"We've invested heavily in clean energy research. We believe very strongly that we've improved efficiencies and a whole step range of steps that we can meet and the commitments that we made in Copenhagen and Cancun. And as we move forward over the next several years, my hope is, is that the United States, as one of several countries with a big carbon footprint, can find further ways to reduce our carbon emissions. I think that's good for the world. I actually think, over the long term, it's good for our economies as well, because it's my strong belief that industries, utilities, individual consumers -- we're all going to have to adapt how we use energy and how we think about carbon.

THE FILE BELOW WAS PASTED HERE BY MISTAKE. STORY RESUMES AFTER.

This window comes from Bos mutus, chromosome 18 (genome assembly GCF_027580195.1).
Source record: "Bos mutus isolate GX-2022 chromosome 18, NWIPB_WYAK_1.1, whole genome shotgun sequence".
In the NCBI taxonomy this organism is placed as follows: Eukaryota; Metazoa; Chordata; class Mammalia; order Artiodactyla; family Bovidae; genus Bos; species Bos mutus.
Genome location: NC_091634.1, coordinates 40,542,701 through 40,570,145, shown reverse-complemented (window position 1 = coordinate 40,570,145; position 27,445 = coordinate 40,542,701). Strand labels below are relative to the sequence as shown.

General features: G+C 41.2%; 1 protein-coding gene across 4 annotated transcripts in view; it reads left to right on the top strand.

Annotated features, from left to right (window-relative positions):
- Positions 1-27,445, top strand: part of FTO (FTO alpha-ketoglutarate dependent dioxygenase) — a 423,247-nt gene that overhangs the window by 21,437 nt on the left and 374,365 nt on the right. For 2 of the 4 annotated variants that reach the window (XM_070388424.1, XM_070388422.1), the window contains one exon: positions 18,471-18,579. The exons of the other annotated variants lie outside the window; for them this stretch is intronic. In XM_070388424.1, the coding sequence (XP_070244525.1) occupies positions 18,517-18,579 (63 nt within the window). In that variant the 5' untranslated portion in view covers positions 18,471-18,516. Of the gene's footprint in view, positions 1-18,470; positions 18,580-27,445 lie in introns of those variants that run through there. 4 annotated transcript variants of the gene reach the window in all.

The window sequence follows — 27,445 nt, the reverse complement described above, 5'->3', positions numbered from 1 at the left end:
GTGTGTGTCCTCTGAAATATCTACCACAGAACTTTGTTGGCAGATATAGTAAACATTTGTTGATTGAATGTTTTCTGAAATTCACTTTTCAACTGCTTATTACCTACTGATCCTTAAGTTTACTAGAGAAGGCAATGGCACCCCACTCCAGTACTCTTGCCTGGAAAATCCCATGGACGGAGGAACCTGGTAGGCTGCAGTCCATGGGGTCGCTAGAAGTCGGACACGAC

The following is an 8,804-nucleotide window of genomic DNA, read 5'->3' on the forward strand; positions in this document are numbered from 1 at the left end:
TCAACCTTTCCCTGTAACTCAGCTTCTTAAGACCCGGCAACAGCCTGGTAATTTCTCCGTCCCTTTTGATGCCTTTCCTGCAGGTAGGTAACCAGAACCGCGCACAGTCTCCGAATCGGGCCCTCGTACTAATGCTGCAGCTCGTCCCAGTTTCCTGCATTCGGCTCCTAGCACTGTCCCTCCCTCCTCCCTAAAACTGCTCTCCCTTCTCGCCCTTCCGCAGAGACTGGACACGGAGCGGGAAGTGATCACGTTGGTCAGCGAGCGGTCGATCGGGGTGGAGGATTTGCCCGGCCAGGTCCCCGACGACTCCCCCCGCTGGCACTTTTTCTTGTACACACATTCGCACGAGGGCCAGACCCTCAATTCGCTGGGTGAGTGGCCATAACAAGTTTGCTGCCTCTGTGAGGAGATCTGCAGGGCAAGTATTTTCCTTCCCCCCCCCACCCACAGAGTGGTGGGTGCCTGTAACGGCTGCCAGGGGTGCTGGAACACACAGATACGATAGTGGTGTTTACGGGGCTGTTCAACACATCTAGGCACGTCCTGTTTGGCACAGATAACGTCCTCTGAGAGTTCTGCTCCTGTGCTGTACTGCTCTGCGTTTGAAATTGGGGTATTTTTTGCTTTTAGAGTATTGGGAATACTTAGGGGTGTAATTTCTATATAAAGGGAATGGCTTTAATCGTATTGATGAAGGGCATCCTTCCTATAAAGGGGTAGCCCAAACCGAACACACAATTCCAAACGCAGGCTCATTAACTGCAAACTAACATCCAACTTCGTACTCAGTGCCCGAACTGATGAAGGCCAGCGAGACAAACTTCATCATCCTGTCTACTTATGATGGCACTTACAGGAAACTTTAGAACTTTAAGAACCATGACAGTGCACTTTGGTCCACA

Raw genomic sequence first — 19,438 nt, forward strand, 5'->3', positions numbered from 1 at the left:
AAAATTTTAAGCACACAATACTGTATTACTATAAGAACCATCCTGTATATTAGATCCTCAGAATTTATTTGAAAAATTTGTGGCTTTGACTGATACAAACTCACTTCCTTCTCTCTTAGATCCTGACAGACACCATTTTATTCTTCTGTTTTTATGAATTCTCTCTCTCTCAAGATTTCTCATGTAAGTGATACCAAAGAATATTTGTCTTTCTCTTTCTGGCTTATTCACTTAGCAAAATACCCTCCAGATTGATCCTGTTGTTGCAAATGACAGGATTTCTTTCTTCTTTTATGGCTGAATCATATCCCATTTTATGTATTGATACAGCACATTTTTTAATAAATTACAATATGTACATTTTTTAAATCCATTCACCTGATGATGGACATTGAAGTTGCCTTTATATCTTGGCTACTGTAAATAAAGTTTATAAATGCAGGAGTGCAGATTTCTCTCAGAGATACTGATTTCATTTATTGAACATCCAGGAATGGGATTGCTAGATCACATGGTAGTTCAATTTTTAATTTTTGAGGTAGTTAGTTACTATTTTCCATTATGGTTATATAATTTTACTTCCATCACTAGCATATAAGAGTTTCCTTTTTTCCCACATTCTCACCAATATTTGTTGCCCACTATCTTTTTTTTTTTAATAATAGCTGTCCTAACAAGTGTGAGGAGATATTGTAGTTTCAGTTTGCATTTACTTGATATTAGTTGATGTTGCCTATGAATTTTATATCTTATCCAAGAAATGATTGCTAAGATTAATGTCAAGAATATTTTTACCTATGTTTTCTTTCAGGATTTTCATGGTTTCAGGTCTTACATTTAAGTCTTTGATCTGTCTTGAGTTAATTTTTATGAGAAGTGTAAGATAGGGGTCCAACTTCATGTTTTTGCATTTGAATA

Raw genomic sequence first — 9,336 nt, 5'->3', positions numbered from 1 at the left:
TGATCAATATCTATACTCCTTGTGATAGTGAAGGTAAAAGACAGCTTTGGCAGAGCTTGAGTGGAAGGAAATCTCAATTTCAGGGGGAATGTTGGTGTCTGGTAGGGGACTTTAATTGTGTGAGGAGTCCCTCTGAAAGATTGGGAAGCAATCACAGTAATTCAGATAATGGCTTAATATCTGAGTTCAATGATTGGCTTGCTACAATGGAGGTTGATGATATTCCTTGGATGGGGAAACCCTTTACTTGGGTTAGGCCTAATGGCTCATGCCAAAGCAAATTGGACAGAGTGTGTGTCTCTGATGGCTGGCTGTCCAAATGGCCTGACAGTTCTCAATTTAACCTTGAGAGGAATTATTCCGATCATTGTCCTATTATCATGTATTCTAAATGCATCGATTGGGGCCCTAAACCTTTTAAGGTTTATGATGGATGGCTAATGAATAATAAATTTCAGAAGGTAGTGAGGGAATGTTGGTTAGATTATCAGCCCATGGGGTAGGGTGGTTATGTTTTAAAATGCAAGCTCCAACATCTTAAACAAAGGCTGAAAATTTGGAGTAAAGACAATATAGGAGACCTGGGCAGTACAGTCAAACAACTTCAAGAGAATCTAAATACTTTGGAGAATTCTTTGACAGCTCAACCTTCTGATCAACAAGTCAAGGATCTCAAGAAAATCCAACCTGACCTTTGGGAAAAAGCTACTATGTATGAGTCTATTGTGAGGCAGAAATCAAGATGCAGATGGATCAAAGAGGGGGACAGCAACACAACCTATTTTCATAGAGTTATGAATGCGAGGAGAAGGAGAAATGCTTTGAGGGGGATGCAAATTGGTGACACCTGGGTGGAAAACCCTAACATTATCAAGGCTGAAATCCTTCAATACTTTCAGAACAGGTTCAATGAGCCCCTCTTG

"Now, another belief that I think the Prime Minister and I share is that the advanced economies can't do this alone. So part of our insistence when we are in multilateral forum -- and I will continue to insist on this when we go to Durban -- is that if we are taking a series of step, then it's important that emerging economies like China and India are also part of the bargain. That doesn't mean that they have to do exactly what we do. We understand that in terms of per capita carbon emissions, they've got a long way to go before they catch up to us. But it does mean that they've got to take seriously their responsibilities as well. And so, ultimately, what we want is a mechanism whereby all countries are making an effort. And it's going to be a tough slog, particularly at a time when the economies are -- a lot of economies are still struggling. But I think it's actually one that, over the long term, can be beneficial."